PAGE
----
Workplace Retaliation - Harassment With a Vengeance
Welcome to the Workplace Answers Harassment and Diversity Compliance
Newsletter. This week, we're sharing news about the very important,
but often misunderstood topic of workplace retaliation. Retaliation
is often more costly, insidious and harmful to organizations than the
original harassment complaints from which they result. Here are some
tips on protecting your teams from retaliation in the workplace.
transitive verb : to repay (as an injury) in kind; to return like for
like; especially to get revenge
Know the Trends:
1. In October 2009 a Salt Lake City car dealership, agreed to pay a
settlement of $455,000 in damages to 5 women employees who
suffered sexual harassment and retaliation by multiple salesmen
and sales managers over a period of years, even though the salesmen
and managers were no longer with the company at the time of the settlement.
In addition the cash settlement, the dealership agreed to issue formal
apologies to the women and to provide training and other relief aimed at
educating its employees about sexual harassment, retaliation and
their rights under Title VII.
2. In November 2009 a Philadelphia utility contractor, under a two
year EEOC consent decree agreed to pay $200,000 in damages and relief
to 5 female employees who were subject to sex discrimination and
retaliation. The employees, who were denied higher-paying positions due to their
sex, were victims to reduced work hours and reduction in work
assignments in retaliation for complaints. In addition to paying
$200,000, the company must provide annual training for all managers
and supervisors regarding employee rights and employer responsibility
under Title VII.
3. In 2009, with only 9.8% of the 30,641 harassment cases settled,
$80.5 million was awarded in monetary benefits against employers. In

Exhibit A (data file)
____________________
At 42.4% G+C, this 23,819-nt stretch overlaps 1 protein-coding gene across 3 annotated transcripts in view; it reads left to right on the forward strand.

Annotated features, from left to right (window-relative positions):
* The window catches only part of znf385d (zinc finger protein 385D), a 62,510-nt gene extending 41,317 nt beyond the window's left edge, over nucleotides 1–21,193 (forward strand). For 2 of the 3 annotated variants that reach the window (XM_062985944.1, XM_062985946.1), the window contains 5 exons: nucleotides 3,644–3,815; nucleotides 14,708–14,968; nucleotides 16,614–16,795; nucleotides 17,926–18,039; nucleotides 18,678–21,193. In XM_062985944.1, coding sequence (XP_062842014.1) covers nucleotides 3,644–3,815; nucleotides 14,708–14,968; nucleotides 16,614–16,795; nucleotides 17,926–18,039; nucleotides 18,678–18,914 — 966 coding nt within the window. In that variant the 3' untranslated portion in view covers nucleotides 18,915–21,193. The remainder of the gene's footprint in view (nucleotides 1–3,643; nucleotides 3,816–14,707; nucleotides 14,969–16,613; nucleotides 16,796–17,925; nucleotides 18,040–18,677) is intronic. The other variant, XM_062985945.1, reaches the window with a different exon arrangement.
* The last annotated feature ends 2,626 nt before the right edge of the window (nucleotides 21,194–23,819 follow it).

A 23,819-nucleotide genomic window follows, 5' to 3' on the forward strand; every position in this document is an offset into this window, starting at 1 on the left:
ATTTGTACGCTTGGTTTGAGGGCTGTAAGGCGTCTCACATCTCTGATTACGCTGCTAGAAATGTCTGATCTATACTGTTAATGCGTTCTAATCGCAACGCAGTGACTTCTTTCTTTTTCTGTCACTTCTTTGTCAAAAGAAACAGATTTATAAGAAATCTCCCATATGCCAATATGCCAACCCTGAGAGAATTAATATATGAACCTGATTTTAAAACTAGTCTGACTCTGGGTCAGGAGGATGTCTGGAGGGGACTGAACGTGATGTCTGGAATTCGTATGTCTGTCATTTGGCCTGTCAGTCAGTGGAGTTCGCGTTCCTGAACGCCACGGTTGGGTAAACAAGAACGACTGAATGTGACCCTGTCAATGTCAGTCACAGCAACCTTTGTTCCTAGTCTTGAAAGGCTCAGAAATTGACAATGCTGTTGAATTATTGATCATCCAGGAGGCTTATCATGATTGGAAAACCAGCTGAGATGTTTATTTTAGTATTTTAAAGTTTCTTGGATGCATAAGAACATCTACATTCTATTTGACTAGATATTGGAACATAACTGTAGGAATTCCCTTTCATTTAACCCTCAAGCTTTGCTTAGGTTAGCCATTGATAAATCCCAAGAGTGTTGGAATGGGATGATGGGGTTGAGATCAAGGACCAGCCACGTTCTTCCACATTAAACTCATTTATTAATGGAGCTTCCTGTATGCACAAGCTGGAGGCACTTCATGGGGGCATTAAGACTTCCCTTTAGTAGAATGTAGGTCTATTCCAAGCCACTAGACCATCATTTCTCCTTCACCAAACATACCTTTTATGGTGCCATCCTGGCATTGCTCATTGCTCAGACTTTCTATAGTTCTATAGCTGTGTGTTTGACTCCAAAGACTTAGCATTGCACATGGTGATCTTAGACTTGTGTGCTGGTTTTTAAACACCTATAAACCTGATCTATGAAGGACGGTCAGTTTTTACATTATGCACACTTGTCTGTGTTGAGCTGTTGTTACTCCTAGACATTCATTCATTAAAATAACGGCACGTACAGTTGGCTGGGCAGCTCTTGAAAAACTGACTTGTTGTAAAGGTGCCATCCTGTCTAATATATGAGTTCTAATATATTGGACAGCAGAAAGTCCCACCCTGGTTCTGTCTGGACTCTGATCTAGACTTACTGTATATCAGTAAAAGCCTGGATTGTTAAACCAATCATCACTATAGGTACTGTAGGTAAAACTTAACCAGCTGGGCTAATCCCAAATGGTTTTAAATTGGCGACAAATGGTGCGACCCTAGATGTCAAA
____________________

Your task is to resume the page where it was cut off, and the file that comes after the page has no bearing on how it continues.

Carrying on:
2009, 36% of the total discrimination charges filed included a claim
of employer retaliation, climbing steadily from 20.2% in 1997, to
27.1% in 2000 and 28.6% in 2004.
Contact Us to learn more about how Workplace Answers can help you
prevent Workplace Retaliation.
Know your Risks
1. What is unlawful Workplace Retaliation? The U.S. Supreme Court
ruling in Burlington Northern & Santa Fe Railway Co. v. White (2006)
a definition of retaliation that includes any employer action that
could discourage a reasonable employee from making or supporting a
charge of harassment or discrimination.
2. What is unlawful Workplace Discrimination? Unlawful workplace
discrimination occurs when an employer takes adverse action against
an employee or prospective employee because of Ancestry, Age, Color,
Disability, Family Leave, Marital Status, Medical Condition,
National Origin, Race, Religion, Sex and/or Sexual Orientation.
Don’t Retaliate, Mitigate
Top 5 Tips To Prevent Workplace Retaliation
#5 Create internal policies that align with Federal and Local
Harassment and Retaliation Laws
#4 Update your Employee Handbook with policies for company-wide
#3 Create a safe vehicle for incident reporting and feedback
#2 Enforce policies through accountability and corrective actions
#1 Train all employees in recognizing, preventing and reporting
prohibited discrimination, harassment, and retaliation.